Unit in the last place
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In computer science and numerical analysis, unit in the last place or unit of least precision (ulp) is the spacing between two consecutive floating-point numbers, i.e., the value the least significant digit (rightmost digit) represents if it is 1. It is used as a measure of accuracy in numeric calculations.
Another definition, suggested by John Harrison, is slightly different: is the distance between the two closest straddling floating-point numbers and (i.e., those with and ), assuming that the exponent range is not upper-bounded. These definitions differ only at signed powers of the radix.
The IEEE 754 specification—followed by all modern floating-point hardware—requires that the result of an elementary arithmetic operation (addition, subtraction, multiplication, division, and square root since 1985, and FMA since 2008) be correctly rounded, which implies that in rounding to nearest, the rounded result is within 0.5 ulp of the mathematically exact result, using John Harrison's definition; conversely, this property implies that the distance between the rounded result and the mathematically exact result is minimized (but for the halfway cases, it is satisfied by two consecutive floating-point numbers). Reputable numeric libraries compute the basic transcendental functions to between 0.5 and about 1 ulp. Only a few libraries compute them within 0.5 ulp, this problem being complex due to the Table-maker's dilemma.
Let be a positive floating-point number and assume that the active rounding mode is round to nearest, ties to even, denoted . If , then . Otherwise, or , depending on the value of the least significant digit and the exponent of . This is demonstrated in the following Haskell code typed at an interactive prompt:
> until (\x -> x == x+1) (+1) 0 :: Float 1.6777216e7 > it-1 1.6777215e7 > it+1 1.6777216e7
Here we start with 0 in single precision and repeatedly add 1 until the operation does not change the value. Since the significand for a single-precision number contains 24 bits, the first integer that is not exactly representable is 224+1, and this value rounds to 224 in round to nearest, ties to even. Thus the result is equal to 224.
// π with 20 decimal digits BigDecimal π = new BigDecimal("3.14159265358979323846"); // truncate to a double floating point double p0 = π.doubleValue(); // -> 3.141592653589793 (hex: 0x1.921fb54442d18p1) // p0 is smaller than π, so find next number representable as double double p1 = Math.nextUp(p0); // -> 3.1415926535897936 (hex: 0x1.921fb54442d19p1)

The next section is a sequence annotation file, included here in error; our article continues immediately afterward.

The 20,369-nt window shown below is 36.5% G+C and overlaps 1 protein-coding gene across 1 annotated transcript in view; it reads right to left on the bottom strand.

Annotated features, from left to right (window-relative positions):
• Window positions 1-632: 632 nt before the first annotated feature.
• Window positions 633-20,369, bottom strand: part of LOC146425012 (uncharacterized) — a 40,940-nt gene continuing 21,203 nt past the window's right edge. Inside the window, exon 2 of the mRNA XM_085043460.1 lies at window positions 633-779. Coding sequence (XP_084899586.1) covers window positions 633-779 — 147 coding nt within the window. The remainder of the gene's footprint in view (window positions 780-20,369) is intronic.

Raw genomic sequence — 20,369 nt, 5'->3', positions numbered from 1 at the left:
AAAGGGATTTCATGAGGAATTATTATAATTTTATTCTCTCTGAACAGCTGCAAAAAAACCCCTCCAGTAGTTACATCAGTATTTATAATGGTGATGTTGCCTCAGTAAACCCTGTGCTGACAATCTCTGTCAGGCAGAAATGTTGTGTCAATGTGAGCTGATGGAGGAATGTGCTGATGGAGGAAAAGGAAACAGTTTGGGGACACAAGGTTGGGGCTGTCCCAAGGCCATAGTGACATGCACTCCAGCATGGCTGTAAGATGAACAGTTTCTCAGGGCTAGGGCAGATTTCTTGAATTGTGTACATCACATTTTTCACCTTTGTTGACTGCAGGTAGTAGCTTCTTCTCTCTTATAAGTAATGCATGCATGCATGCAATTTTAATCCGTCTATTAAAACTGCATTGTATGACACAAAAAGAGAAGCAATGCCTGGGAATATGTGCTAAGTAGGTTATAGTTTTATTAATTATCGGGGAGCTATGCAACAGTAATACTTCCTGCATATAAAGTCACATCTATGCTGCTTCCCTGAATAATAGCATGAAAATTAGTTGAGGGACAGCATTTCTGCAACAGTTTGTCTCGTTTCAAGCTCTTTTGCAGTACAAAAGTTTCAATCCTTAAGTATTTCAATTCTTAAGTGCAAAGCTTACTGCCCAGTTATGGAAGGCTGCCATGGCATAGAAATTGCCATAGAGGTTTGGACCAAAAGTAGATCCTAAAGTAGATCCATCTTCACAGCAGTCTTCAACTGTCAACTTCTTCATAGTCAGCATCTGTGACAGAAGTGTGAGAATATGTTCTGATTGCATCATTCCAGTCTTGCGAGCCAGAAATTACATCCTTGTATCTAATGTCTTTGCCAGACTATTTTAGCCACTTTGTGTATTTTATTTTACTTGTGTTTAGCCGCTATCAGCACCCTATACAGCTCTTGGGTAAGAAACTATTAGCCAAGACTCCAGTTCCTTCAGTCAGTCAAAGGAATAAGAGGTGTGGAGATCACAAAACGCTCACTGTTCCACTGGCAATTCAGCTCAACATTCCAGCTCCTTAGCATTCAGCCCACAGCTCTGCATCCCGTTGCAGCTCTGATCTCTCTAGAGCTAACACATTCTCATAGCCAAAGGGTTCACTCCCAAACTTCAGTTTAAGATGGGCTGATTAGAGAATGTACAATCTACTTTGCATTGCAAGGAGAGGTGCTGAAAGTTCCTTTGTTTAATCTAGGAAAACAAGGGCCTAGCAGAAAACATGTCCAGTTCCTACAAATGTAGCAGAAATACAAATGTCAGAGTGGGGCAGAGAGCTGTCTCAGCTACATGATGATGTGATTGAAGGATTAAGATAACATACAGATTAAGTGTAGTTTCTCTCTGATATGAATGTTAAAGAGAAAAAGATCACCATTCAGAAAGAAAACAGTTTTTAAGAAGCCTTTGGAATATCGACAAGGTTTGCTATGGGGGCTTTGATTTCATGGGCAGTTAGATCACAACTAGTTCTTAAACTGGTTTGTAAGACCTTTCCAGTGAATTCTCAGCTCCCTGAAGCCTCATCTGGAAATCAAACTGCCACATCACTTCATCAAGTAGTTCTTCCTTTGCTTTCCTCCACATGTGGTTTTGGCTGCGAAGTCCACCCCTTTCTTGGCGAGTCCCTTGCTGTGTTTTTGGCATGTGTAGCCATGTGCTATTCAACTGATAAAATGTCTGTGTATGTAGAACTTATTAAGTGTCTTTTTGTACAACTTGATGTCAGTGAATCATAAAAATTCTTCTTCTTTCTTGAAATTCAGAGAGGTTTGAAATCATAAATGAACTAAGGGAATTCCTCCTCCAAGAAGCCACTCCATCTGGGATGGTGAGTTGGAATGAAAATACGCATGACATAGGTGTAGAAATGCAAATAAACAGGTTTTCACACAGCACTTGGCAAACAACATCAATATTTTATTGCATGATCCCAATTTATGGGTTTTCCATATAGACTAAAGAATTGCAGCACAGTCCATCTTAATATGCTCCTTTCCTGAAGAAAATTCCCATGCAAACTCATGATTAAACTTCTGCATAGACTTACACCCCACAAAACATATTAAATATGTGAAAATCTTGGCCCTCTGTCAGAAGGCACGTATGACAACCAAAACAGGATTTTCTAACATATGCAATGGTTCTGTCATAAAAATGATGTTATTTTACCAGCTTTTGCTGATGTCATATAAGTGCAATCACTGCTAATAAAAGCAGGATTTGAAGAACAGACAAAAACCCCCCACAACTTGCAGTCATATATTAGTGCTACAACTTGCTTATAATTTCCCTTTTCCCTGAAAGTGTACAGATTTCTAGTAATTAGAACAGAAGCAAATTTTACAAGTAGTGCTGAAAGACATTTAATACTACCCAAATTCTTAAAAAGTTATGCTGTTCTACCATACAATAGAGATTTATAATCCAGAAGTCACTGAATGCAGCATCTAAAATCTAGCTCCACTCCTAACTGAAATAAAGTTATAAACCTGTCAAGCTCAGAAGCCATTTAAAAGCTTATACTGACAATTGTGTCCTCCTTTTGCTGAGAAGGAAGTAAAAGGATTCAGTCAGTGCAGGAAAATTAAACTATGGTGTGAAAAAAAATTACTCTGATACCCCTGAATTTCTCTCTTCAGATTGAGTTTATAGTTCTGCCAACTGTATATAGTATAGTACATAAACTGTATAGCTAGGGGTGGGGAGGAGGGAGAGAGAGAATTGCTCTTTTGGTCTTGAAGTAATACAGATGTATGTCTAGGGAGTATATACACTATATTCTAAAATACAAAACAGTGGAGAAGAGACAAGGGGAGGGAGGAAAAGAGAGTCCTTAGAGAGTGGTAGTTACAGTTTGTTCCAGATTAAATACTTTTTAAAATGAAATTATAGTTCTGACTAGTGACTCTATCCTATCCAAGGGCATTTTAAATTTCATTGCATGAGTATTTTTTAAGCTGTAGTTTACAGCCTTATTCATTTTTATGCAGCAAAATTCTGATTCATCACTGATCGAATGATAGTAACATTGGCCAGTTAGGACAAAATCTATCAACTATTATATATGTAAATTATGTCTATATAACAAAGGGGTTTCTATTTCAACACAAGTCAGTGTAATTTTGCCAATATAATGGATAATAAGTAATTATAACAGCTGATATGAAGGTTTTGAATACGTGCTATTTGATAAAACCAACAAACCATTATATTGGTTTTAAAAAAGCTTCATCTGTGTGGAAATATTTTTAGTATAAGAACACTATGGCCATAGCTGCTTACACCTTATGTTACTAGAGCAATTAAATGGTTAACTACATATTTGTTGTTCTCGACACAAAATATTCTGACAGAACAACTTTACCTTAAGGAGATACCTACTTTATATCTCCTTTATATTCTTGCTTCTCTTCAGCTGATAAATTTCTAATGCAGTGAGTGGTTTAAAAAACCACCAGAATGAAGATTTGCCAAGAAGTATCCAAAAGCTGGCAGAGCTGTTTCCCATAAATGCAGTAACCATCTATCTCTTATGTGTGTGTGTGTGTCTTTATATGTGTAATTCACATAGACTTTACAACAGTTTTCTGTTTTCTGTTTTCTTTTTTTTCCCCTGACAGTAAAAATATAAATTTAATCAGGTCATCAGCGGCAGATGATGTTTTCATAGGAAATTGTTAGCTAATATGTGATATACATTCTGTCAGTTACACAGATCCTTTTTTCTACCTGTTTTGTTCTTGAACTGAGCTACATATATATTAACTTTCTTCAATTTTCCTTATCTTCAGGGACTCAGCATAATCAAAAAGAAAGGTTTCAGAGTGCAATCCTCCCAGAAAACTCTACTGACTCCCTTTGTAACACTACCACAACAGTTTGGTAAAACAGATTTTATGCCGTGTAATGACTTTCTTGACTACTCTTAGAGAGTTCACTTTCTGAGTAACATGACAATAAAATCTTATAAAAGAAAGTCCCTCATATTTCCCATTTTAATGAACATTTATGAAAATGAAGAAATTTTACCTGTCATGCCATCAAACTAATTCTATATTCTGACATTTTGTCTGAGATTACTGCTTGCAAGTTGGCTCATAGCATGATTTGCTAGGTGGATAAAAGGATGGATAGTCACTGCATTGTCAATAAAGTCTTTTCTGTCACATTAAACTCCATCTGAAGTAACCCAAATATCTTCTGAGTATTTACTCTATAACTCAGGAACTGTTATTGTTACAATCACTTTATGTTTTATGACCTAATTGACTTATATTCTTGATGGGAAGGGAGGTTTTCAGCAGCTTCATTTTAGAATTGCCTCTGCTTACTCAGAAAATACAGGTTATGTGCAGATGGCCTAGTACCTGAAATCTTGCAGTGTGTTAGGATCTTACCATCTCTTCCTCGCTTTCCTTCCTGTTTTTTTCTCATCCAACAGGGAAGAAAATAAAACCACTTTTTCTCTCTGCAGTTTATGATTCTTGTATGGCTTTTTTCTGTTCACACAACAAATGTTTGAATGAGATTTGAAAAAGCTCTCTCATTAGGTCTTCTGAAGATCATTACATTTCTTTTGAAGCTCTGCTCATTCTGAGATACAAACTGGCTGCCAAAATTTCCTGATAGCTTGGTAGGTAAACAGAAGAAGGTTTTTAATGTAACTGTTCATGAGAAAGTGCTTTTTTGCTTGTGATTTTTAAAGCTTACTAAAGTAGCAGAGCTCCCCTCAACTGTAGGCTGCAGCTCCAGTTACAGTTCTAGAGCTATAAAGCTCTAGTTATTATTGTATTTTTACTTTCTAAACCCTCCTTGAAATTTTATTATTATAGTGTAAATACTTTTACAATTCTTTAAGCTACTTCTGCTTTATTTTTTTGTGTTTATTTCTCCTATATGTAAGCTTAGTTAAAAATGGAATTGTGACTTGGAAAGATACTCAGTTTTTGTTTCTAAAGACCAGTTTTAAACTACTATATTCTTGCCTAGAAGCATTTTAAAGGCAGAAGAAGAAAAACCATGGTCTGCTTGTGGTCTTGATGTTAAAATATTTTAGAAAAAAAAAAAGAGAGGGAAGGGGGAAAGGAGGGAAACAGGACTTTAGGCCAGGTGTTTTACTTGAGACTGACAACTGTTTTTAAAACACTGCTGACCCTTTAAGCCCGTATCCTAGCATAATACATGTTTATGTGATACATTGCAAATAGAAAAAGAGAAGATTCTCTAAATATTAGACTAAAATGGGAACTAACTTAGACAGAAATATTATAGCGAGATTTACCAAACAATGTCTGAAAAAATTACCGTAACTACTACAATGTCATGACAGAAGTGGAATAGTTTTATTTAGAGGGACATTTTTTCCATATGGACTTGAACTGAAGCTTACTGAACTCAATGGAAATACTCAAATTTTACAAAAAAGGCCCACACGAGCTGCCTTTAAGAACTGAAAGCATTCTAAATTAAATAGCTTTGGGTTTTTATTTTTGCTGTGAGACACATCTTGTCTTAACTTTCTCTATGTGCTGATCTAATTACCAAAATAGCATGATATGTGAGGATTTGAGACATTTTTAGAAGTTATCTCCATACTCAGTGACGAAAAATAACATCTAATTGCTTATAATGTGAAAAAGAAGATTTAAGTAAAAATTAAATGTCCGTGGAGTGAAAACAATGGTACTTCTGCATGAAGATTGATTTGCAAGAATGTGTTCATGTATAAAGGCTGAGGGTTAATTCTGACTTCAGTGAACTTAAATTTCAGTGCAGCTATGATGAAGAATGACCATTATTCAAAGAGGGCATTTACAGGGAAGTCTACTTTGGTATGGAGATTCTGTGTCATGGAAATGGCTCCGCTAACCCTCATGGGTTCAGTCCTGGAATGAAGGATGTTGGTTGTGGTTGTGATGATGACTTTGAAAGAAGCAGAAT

Then is determined as .
// ulp(π) is the difference between p1 and p0 BigDecimal ulp = new BigDecimal(p1).subtract(new BigDecimal(p0)); // -> 4.44089209850062616169452667236328125E-16 // (this is precisely 2**(-51)) // same result when using the standard library function double ulpMath = Math.ulp(p0); // -> 4.440892098500626E-16 (hex: 0x1.0p-51)
>>> x = 1.0 >>> p = 0 >>> while x != x + 1: ... x = x * 2 ... p = p + 1 ... >>> x 9007199254740992.0 >>> p 53 >>> x + 2 + 1 9007199254740996.0
In this case, we start with
x = 1 and repeatedly double it until
x = x + 1. Similarly to Example 1, the result is 253 because the double-precision floating-point format uses a 53-bit significand.
The Boost C++ libraries provides the functions
boost::math::float_advance to obtain nearby (and distant) floating-point values, and
boost::math::float_distance(a, b) to calculate the floating-point distance between two doubles.
The C language library provides functions to calculate the next floating-point number in some given direction:
long double, declared in
<math.h>. It also provides the macros
LDBL_EPSILON, which represent the positive difference between 1.0 and the next greater representable number in the corresponding type (i.e. the ulp of one).
The Swift standard library provides access to the next floating-point number in some given direction via the instance properties
nextUp. It also provides the instance property
ulp and the type property
ulpOfOne (which corresponds to C macros like
FLT_EPSILON) for Swift's floating-point types.
- David Goldberg: What Every Computer Scientist Should Know About Floating-Point Arithmetic, section 1.2 Relative Error and Ulps, ACM Computing Surveys, Vol 23, No 1, pp.8, March 1991.
- Muller, Jean-Michel; Brunie, Nicolas; de Dinechin, Florent; Jeannerod, Claude-Pierre; Joldes, Mioara; Lefèvre, Vincent; Melquiond, Guillaume; Revol, Nathalie; Torres, Serge (2018) . Handbook of Floating-Point Arithmetic (2 ed.). Birkhäuser. doi:10.1007/978-3-319-76526-6. ISBN 978-3-319-76525-9.
- Harrison, John. "A Machine-Checked Theory of Floating Point Arithmetic". Retrieved 17 July 2013.
- Muller, Jean-Michel (2005–11). "On the definition of ulp(x)". INRIA Technical Report 5504. ACM Transactions on Mathematical Software, Vol. V, No. N, November 2005. Retrieved in 2012-03 from http://ljk.imag.fr/membres/Carine.Lucas/TPScilab/JMMuller/ulp-toms.pdf.
- Kahan, William. "A Logarithm Too Clever by Half". Retrieved 14 November 2008.
- Boost float_advance.
- Boost float_distance.
- ISO/IEC 9899:1999 specification (PDF). p. 237, §188.8.131.52 The nextafter functions and §184.108.40.206 The nexttoward functions.
- "ulpOfOne - FloatingPoint | Apple Developer Documentation". Apple Inc. Apple Inc. Retrieved 18 August 2019.
- "FloatingPoint - Swift Standard Library | Apple Developer Documentation". Apple Inc. Apple Inc. Retrieved 18 August 2019.
- Goldberg, David (1991–03). "Rounding Error" in "What Every Computer Scientist Should Know About Floating-Point Arithmetic". Computing Surveys, ACM, March 1991. Retrieved from http://docs.oracle.com/cd/E19957-01/806-3568/ncg_goldberg.html#689.
- Muller, Jean-Michel (2010). Handbook of floating-point arithmetic. Boston: Birkhäuser. pp. 32–37. ISBN 978-0-8176-4704-9.